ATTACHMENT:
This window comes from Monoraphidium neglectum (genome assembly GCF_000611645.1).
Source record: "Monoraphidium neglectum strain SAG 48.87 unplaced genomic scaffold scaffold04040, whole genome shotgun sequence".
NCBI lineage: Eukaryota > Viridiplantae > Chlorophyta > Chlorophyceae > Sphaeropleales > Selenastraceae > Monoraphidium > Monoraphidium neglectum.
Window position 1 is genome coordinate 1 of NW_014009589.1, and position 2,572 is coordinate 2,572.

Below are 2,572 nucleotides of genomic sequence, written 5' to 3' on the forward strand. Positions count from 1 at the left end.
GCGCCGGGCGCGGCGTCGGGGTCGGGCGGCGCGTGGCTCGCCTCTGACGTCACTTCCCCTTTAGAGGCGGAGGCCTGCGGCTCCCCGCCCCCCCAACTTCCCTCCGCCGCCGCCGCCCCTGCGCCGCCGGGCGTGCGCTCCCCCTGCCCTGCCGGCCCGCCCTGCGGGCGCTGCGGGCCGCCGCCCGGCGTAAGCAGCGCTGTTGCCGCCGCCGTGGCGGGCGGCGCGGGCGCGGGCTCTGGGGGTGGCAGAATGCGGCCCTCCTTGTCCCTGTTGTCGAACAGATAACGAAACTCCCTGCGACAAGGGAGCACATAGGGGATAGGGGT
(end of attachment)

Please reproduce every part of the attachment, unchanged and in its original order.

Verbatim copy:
This window comes from Monoraphidium neglectum (genome assembly GCF_000611645.1).
Source record: "Monoraphidium neglectum strain SAG 48.87 unplaced genomic scaffold scaffold04040, whole genome shotgun sequence".
NCBI lineage: Eukaryota > Viridiplantae > Chlorophyta > Chlorophyceae > Sphaeropleales > Selenastraceae > Monoraphidium > Monoraphidium neglectum.
Window position 1 is genome coordinate 1 of NW_014009589.1, and position 2,572 is coordinate 2,572.

Below are 2,572 nucleotides of genomic sequence, written 5' to 3' on the forward strand. Positions count from 1 at the left end.
GCGCCGGGCGCGGCGTCGGGGTCGGGCGGCGCGTGGCTCGCCTCTGACGTCACTTCCCCTTTAGAGGCGGAGGCCTGCGGCTCCCCGCCCCCCCAACTTCCCTCCGCCGCCGCCGCCCCTGCGCCGCCGGGCGTGCGCTCCCCCTGCCCTGCCGGCCCGCCCTGCGGGCGCTGCGGGCCGCCGCCCGGCGTAAGCAGCGCTGTTGCCGCCGCCGTGGCGGGCGGCGCGGGCGCGGGCTCTGGGGGTGGCAGAATGCGGCCCTCCTTGTCCCTGTTGTCGAACAGATAACGAAACTCCCTGCGACAAGGGAGCACATAGGGGATAGGGGT